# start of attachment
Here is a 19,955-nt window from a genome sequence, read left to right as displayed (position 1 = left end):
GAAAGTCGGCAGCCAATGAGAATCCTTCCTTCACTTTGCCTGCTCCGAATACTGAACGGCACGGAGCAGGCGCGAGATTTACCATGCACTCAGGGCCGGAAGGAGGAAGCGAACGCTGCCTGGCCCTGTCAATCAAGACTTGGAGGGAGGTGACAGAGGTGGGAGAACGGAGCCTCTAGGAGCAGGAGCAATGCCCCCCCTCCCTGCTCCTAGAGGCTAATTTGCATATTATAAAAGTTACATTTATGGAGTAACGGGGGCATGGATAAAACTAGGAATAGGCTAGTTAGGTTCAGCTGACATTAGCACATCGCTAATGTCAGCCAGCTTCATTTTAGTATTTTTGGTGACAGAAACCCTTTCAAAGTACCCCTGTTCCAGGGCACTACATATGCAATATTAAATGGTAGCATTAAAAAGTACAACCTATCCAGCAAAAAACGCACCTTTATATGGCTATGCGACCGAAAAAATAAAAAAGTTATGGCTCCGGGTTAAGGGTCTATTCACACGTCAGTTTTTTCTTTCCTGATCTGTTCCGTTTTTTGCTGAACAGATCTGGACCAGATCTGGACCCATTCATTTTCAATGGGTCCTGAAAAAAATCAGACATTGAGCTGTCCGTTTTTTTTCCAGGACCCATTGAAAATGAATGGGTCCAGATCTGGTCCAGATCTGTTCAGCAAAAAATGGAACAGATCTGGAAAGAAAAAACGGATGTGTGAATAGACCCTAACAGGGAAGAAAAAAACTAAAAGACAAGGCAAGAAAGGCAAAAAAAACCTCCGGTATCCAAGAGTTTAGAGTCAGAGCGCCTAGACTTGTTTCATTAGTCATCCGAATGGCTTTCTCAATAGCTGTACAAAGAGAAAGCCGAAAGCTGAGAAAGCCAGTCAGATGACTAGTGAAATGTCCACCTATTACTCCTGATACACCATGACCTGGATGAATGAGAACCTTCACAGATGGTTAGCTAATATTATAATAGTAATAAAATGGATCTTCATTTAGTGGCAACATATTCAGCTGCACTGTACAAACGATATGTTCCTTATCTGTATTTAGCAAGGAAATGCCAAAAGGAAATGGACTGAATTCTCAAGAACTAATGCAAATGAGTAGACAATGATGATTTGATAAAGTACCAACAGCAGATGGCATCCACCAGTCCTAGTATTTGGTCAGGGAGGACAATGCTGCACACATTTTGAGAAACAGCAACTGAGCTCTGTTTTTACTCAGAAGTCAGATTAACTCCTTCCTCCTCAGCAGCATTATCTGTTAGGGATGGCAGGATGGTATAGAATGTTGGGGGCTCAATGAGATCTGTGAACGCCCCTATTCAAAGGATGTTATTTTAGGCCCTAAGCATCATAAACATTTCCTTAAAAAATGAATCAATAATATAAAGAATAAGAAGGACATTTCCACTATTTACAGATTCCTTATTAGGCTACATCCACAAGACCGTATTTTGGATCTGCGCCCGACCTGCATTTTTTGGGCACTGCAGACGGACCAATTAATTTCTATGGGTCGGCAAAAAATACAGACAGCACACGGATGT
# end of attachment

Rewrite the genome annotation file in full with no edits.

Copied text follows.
Here is a 19,955-nt window from a genome sequence, read left to right as displayed (position 1 = left end):
GAAAGTCGGCAGCCAATGAGAATCCTTCCTTCACTTTGCCTGCTCCGAATACTGAACGGCACGGAGCAGGCGCGAGATTTACCATGCACTCAGGGCCGGAAGGAGGAAGCGAACGCTGCCTGGCCCTGTCAATCAAGACTTGGAGGGAGGTGACAGAGGTGGGAGAACGGAGCCTCTAGGAGCAGGAGCAATGCCCCCCCTCCCTGCTCCTAGAGGCTAATTTGCATATTATAAAAGTTACATTTATGGAGTAACGGGGGCATGGATAAAACTAGGAATAGGCTAGTTAGGTTCAGCTGACATTAGCACATCGCTAATGTCAGCCAGCTTCATTTTAGTATTTTTGGTGACAGAAACCCTTTCAAAGTACCCCTGTTCCAGGGCACTACATATGCAATATTAAATGGTAGCATTAAAAAGTACAACCTATCCAGCAAAAAACGCACCTTTATATGGCTATGCGACCGAAAAAATAAAAAAGTTATGGCTCCGGGTTAAGGGTCTATTCACACGTCAGTTTTTTCTTTCCTGATCTGTTCCGTTTTTTGCTGAACAGATCTGGACCAGATCTGGACCCATTCATTTTCAATGGGTCCTGAAAAAAATCAGACATTGAGCTGTCCGTTTTTTTTCCAGGACCCATTGAAAATGAATGGGTCCAGATCTGGTCCAGATCTGTTCAGCAAAAAATGGAACAGATCTGGAAAGAAAAAACGGATGTGTGAATAGACCCTAACAGGGAAGAAAAAAACTAAAAGACAAGGCAAGAAAGGCAAAAAAAACCTCCGGTATCCAAGAGTTTAGAGTCAGAGCGCCTAGACTTGTTTCATTAGTCATCCGAATGGCTTTCTCAATAGCTGTACAAAGAGAAAGCCGAAAGCTGAGAAAGCCAGTCAGATGACTAGTGAAATGTCCACCTATTACTCCTGATACACCATGACCTGGATGAATGAGAACCTTCACAGATGGTTAGCTAATATTATAATAGTAATAAAATGGATCTTCATTTAGTGGCAACATATTCAGCTGCACTGTACAAACGATATGTTCCTTATCTGTATTTAGCAAGGAAATGCCAAAAGGAAATGGACTGAATTCTCAAGAACTAATGCAAATGAGTAGACAATGATGATTTGATAAAGTACCAACAGCAGATGGCATCCACCAGTCCTAGTATTTGGTCAGGGAGGACAATGCTGCACACATTTTGAGAAACAGCAACTGAGCTCTGTTTTTACTCAGAAGTCAGATTAACTCCTTCCTCCTCAGCAGCATTATCTGTTAGGGATGGCAGGATGGTATAGAATGTTGGGGGCTCAATGAGATCTGTGAACGCCCCTATTCAAAGGATGTTATTTTAGGCCCTAAGCATCATAAACATTTCCTTAAAAAATGAATCAATAATATAAAGAATAAGAAGGACATTTCCACTATTTACAGATTCCTTATTAGGCTACATCCACAAGACCGTATTTTGGATCTGCGCCCGACCTGCATTTTTTGGGCACTGCAGACGGACCAATTAATTTCTATGGGTCGGCAAAAAATACAGACAGCACACGGATGT